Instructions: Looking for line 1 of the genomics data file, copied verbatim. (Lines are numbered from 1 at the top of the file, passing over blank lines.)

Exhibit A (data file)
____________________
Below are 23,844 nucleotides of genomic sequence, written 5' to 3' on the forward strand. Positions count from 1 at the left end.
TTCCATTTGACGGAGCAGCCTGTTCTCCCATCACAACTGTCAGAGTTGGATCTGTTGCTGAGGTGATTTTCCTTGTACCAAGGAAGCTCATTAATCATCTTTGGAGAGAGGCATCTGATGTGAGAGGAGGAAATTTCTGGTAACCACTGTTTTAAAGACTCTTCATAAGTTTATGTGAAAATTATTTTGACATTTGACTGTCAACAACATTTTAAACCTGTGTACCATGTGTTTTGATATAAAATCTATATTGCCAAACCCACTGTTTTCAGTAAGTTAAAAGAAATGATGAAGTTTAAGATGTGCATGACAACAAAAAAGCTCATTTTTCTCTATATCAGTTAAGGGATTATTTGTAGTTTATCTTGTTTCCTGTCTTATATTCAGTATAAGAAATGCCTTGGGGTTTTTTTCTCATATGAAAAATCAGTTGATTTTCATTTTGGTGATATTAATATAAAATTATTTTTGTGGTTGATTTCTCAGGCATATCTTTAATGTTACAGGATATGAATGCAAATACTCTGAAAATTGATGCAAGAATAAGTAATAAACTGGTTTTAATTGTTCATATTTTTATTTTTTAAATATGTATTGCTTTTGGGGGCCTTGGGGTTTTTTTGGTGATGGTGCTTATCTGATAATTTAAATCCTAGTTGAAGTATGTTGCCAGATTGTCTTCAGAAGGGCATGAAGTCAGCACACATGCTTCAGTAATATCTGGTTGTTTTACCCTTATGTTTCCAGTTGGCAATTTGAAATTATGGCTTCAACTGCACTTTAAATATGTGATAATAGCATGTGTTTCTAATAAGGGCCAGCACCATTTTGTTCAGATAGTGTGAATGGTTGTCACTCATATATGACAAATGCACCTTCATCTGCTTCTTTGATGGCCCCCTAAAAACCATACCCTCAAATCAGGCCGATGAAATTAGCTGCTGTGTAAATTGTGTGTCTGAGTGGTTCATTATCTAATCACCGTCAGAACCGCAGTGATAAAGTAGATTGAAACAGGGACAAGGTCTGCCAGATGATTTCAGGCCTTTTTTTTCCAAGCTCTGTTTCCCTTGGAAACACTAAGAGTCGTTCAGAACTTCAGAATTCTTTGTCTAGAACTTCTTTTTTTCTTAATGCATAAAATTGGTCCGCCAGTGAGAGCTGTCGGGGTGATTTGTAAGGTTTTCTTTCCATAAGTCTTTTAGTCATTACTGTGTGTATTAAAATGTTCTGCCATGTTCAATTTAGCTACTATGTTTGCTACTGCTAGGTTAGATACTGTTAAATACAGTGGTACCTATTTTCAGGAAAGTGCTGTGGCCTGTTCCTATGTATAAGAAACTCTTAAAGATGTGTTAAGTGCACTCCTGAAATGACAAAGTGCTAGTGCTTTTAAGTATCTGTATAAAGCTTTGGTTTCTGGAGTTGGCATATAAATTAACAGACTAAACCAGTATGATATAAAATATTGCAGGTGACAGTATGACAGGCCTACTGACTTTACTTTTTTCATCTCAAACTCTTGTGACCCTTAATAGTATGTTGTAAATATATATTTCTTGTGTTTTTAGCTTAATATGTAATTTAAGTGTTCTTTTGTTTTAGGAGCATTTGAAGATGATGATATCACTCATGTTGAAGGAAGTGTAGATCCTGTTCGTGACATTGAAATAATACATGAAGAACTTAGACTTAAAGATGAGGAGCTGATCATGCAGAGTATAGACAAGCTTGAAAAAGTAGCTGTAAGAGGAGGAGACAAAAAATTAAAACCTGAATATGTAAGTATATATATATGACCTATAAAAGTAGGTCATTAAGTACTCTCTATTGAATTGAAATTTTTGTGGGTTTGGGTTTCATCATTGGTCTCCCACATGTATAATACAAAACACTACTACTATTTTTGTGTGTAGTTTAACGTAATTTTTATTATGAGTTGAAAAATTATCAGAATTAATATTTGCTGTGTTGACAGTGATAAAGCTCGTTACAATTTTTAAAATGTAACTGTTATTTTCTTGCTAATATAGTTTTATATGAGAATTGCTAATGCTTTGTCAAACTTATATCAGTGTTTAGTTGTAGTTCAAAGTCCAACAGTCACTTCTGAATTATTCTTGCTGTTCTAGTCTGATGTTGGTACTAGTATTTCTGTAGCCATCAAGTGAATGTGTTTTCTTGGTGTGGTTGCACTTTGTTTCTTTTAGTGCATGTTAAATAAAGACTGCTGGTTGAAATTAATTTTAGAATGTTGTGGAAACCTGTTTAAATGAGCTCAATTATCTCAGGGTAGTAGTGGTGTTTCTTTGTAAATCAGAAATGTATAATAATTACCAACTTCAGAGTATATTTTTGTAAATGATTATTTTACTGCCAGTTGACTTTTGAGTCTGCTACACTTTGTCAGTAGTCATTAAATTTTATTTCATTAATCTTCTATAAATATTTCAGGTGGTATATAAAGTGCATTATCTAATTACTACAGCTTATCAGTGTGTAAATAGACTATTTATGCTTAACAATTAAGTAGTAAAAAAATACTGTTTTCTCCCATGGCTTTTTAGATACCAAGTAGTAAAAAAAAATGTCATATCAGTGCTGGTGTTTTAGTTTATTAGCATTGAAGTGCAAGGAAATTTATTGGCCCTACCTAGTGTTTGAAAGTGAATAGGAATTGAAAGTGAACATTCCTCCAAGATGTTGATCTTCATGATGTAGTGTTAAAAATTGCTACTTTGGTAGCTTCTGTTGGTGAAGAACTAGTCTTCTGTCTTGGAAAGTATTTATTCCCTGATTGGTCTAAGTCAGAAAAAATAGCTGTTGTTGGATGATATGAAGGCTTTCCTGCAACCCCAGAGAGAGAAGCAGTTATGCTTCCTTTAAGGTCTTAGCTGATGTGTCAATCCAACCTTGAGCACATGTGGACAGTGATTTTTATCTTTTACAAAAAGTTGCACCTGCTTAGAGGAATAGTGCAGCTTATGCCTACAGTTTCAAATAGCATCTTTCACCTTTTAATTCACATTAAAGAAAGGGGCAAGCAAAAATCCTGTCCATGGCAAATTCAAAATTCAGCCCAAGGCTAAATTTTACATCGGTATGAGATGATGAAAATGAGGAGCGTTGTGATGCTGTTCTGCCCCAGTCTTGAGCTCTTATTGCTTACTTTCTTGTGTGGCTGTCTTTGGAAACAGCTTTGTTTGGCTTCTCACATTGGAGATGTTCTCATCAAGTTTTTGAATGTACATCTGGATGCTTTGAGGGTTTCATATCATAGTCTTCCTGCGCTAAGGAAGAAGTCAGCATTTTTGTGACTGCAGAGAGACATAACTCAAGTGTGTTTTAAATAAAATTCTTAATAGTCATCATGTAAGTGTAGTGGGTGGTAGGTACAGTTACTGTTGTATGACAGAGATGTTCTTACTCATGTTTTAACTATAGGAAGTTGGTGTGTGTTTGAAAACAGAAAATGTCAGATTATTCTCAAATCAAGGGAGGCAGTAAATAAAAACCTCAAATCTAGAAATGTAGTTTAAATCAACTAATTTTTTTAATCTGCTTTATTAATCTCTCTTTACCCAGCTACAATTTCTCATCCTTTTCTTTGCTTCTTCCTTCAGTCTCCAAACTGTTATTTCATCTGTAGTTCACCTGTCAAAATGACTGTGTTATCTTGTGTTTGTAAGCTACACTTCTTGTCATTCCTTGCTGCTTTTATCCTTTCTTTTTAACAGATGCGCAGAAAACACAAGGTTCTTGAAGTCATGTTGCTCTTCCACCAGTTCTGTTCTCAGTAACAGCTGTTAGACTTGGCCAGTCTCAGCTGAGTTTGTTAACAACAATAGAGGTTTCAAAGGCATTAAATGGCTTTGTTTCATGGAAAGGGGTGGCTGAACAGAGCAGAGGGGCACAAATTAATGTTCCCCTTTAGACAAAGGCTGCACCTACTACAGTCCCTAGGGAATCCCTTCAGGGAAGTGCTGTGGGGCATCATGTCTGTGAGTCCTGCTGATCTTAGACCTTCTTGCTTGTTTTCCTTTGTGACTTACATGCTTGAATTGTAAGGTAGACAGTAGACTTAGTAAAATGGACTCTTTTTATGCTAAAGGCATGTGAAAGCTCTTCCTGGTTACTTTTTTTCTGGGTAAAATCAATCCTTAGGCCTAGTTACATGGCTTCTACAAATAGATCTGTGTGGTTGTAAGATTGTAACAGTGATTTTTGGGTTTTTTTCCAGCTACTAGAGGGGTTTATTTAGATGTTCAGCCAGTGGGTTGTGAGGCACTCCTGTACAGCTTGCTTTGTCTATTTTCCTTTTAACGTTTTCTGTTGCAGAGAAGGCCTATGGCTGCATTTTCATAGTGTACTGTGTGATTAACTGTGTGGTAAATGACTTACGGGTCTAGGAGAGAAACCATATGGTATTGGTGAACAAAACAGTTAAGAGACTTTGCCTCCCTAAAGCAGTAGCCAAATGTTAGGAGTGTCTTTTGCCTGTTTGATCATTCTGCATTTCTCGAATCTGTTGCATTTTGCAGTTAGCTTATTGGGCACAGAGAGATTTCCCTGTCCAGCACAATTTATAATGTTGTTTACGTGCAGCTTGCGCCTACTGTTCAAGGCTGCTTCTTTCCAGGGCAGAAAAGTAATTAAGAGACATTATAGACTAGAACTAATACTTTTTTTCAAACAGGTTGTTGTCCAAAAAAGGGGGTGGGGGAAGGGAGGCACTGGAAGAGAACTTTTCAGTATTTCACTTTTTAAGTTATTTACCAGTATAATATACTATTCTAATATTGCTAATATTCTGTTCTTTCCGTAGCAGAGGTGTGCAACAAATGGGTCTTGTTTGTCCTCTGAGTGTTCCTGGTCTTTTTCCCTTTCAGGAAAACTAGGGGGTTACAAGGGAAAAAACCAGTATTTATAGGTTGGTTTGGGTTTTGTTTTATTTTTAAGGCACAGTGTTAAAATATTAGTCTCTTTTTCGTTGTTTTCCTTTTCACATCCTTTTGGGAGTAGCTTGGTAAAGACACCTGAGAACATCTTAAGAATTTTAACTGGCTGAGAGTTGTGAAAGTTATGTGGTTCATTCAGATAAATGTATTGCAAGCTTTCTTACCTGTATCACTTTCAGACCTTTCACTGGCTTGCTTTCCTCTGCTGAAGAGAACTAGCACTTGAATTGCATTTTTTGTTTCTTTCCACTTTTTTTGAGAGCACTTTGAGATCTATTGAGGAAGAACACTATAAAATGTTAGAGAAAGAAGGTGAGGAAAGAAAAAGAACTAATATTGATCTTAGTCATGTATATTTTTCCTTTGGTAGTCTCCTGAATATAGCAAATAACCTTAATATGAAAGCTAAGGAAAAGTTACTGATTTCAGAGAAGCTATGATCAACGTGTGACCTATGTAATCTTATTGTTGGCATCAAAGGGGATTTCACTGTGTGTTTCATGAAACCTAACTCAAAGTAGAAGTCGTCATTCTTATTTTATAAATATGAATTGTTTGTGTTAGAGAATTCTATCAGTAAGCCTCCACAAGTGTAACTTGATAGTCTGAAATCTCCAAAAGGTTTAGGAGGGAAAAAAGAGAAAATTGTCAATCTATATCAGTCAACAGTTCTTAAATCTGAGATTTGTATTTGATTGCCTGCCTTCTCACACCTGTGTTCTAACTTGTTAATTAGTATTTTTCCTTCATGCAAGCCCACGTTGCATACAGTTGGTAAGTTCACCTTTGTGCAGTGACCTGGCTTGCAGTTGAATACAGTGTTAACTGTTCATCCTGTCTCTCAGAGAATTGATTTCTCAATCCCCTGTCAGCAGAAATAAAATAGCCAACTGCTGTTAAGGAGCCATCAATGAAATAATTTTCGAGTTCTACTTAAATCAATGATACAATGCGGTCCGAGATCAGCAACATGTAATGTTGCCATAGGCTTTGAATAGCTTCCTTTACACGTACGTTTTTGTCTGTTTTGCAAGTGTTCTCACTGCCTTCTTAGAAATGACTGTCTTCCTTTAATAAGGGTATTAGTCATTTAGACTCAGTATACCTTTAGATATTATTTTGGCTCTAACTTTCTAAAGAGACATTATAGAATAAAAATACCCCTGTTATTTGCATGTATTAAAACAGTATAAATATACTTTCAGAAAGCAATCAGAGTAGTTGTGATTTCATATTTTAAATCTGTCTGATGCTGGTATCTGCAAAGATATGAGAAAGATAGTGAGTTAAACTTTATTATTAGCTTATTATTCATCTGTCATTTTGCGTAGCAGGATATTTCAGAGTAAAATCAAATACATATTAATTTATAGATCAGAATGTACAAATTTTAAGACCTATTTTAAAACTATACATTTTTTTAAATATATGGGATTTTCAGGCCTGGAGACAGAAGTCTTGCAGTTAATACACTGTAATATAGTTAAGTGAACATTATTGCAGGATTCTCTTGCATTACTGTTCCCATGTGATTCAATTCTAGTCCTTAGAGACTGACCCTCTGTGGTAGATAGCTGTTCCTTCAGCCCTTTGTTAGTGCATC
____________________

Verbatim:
Below are 23,844 nucleotides of genomic sequence, written 5' to 3' on the forward strand. Positions count from 1 at the left end.